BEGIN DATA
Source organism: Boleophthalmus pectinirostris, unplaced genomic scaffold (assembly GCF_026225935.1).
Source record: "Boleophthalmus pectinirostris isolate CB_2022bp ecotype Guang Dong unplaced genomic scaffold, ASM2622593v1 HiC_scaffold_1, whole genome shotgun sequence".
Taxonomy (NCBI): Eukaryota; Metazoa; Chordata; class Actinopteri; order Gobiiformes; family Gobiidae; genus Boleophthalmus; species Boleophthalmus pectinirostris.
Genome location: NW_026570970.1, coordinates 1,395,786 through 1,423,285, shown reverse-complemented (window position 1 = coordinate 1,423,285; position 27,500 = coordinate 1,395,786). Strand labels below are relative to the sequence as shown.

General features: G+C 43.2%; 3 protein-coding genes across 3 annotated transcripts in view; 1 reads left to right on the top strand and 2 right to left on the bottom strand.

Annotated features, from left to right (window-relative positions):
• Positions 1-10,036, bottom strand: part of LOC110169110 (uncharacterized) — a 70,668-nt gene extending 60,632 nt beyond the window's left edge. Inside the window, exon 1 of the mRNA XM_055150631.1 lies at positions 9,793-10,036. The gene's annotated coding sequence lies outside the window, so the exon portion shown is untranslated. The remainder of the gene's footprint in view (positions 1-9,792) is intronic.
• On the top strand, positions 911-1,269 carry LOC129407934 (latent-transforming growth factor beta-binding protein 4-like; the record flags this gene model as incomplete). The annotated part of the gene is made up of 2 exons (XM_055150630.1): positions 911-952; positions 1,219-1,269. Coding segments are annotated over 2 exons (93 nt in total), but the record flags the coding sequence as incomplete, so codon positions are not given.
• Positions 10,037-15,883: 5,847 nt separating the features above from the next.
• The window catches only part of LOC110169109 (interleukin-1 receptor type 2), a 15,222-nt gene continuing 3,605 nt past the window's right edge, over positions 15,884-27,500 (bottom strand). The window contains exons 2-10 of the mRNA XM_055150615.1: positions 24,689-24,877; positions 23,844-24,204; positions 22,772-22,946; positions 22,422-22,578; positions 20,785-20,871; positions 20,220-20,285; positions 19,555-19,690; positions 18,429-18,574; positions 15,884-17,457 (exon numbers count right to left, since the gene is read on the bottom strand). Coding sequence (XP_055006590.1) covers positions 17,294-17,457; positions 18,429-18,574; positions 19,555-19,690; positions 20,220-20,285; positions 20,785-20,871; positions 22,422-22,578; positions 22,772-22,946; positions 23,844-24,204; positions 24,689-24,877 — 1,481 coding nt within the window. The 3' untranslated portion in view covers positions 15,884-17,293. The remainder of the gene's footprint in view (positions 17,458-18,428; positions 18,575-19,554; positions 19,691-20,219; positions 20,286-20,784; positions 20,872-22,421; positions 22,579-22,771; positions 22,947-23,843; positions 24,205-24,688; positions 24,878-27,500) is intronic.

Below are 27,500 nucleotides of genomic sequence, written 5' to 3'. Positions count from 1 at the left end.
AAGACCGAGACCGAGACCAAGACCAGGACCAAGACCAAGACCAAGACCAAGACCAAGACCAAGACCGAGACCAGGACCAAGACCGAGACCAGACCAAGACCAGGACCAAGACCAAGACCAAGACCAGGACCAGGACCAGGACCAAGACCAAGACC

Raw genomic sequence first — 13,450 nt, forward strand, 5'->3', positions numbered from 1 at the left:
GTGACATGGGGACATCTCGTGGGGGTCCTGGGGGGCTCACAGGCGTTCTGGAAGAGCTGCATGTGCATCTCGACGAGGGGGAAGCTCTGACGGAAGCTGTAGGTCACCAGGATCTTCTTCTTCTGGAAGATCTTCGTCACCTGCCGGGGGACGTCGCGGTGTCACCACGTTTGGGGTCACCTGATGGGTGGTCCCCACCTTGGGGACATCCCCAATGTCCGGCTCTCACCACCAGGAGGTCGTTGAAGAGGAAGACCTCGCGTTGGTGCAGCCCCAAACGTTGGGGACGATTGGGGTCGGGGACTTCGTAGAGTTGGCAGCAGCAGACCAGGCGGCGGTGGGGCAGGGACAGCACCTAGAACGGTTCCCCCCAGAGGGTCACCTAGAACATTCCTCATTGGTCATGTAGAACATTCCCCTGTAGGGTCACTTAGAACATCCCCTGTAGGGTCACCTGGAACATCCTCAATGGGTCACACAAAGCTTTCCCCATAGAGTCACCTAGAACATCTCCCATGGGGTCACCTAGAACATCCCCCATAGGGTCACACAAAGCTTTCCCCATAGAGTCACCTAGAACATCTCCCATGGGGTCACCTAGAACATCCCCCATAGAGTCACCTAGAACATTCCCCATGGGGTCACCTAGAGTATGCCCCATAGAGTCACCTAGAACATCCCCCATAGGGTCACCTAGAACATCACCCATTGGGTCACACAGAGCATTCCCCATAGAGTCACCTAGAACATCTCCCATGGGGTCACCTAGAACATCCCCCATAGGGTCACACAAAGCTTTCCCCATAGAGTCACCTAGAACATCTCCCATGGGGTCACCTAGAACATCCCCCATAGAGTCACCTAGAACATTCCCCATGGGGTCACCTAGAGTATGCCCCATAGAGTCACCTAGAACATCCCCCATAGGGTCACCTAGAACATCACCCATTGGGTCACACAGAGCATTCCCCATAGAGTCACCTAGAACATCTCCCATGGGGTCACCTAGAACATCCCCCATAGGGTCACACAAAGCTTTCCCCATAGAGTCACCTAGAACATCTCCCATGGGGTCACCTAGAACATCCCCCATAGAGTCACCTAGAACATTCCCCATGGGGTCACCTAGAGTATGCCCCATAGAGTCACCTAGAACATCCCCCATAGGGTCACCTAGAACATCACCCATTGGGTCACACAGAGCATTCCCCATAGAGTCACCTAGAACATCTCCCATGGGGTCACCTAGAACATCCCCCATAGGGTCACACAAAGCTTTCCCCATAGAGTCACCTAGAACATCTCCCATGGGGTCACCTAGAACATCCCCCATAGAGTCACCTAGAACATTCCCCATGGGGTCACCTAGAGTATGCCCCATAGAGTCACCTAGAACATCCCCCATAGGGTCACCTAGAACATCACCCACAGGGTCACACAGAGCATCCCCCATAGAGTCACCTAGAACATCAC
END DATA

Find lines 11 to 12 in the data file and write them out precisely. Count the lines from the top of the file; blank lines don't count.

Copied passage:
Below are 27,500 nucleotides of genomic sequence, written 5' to 3'. Positions count from 1 at the left end.
AAGACCGAGACCGAGACCAAGACCAGGACCAAGACCAAGACCAAGACCAAGACCAAGACCAAGACCGAGACCAGGACCAAGACCGAGACCAGACCAAGACCAGGACCAAGACCAAGACCAAGACCAGGACCAGGACCAGGACCAAGACCAAGACC